National Tutoring Programme #NTP launches in schools
The National Tutoring Programme (NTP) is today (2 Nov) launching in schools. The NTP has been designed and developed by a collaboration of five charities – the EEF, Sutton Trust, Impetus, Nesta and Teach First – working in partnership with the Department for Education.
The NTP was established in response to clear evidence that Covid-19 is likely to widen the attainment gap between poorer pupils and their peers in English schools.
The NTP aims to support schools in providing a sustained response to the coronavirus pandemic and to provide a longer-term contribution to closing the attainment gap.
The programme for 5-16-year-olds has two parts: NTP Tuition Partners, which aims to give schools access to subsidised high-quality tuition from approved providers; and NTP Academic Mentors, which recruits graduates and qualified teachers to work full-time in schools in the most disadvantaged areas.
Separate tutoring initiatives are in place to support early years and post-16 education.
Extensive evidence shows that children can make significant progress with high-quality tutoring. The two pillars of the programme, NTP Tuition Partners and NTP Academic Mentors, will widen access to high-quality tutoring and academic mentoring for disadvantaged pupils who have disproportionately been affected by the pandemic.
The EEF will be leading the delivery of NTP Tuition Partners and has been provided with £76 million from the Department for Education to fund activity in 2020-2021.
Teach First will support the recruitment, training and placement of Academic Mentors into schools serving disadvantaged communities and has been provided with £6.4 million to fund this work. The £19k salaries of Academic Mentors will be funded by the Government.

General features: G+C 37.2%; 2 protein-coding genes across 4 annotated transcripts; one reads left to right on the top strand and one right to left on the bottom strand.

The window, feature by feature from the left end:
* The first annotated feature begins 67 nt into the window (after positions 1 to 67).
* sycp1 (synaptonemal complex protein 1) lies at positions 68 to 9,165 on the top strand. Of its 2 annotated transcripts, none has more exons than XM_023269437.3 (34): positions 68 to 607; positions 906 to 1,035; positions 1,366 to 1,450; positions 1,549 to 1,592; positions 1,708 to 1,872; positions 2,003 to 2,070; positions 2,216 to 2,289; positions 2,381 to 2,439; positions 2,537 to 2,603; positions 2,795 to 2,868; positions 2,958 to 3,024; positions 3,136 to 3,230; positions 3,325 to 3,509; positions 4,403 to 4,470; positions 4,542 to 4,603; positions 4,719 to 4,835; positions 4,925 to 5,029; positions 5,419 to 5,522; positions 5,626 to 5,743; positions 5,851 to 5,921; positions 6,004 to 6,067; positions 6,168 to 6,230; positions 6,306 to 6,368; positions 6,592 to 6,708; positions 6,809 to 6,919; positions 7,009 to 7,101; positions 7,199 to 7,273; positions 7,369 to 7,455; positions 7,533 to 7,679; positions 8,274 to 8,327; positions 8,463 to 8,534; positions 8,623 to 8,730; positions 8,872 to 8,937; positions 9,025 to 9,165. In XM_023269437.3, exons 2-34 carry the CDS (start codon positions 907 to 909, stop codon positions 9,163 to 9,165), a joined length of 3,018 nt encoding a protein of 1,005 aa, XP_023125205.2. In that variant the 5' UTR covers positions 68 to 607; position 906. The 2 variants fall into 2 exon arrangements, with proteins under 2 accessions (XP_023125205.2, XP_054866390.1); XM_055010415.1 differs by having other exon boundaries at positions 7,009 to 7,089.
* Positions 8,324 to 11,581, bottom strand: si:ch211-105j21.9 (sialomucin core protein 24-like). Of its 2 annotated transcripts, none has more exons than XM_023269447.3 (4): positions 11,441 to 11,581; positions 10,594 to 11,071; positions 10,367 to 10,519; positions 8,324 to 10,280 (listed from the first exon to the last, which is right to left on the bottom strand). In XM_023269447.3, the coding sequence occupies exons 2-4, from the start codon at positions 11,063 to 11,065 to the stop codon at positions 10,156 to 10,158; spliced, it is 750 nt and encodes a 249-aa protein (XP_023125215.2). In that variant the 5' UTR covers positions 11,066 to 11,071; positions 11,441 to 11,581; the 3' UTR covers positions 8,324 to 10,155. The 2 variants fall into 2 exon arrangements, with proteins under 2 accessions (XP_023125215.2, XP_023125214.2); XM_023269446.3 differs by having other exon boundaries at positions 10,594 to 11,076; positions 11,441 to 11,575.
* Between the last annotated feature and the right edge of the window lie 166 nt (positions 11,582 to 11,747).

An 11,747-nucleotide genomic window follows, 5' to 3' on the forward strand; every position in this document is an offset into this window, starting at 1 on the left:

Both pillars are funded as part of Government’s £350m allocation to tutoring, through the £1bn coronavirus catch up package.
New analysis of polling by the Sutton Trust for the NTP has highlighted the “tutoring gaps”, which the NTP aims to address:
- The Disadvantage Gap: Pupils from the least affluent families are significantly less likely to have been tutored compared to those from the most affluent (18% vs. 43%), a gap that likely widened during lockdown.
- The Regional Gap: The availability of high-quality tutoring varies widely across England, with many coldspots where tutoring is unavailable. Pupils in London are significantly more likely to have accessed tutoring (50%) than their peers outside the capital (29%).
32 organisations selected by the Education Endowment Foundation including charities, a school partnership and for-profits will deliver high-quality tutoring to disadvantaged pupils as approved Tuition Partners.
Through the Tuition Partners pillar, schools will be able to access subsidised high-quality tutoring. Tutoring could cost as little as £50 per pupil for a block of 15 sessions delivered in small groups of three pupils. Schools will be able to book tutoring with Tuition Partners from 10am today (02/11/2020).
Approved providers have been selected based on a rigorous assessment process conducted by the Education Endowment Foundation (EEF), an independent charity. In total, it is estimated that approximately 15,000 tutors will support the scheme.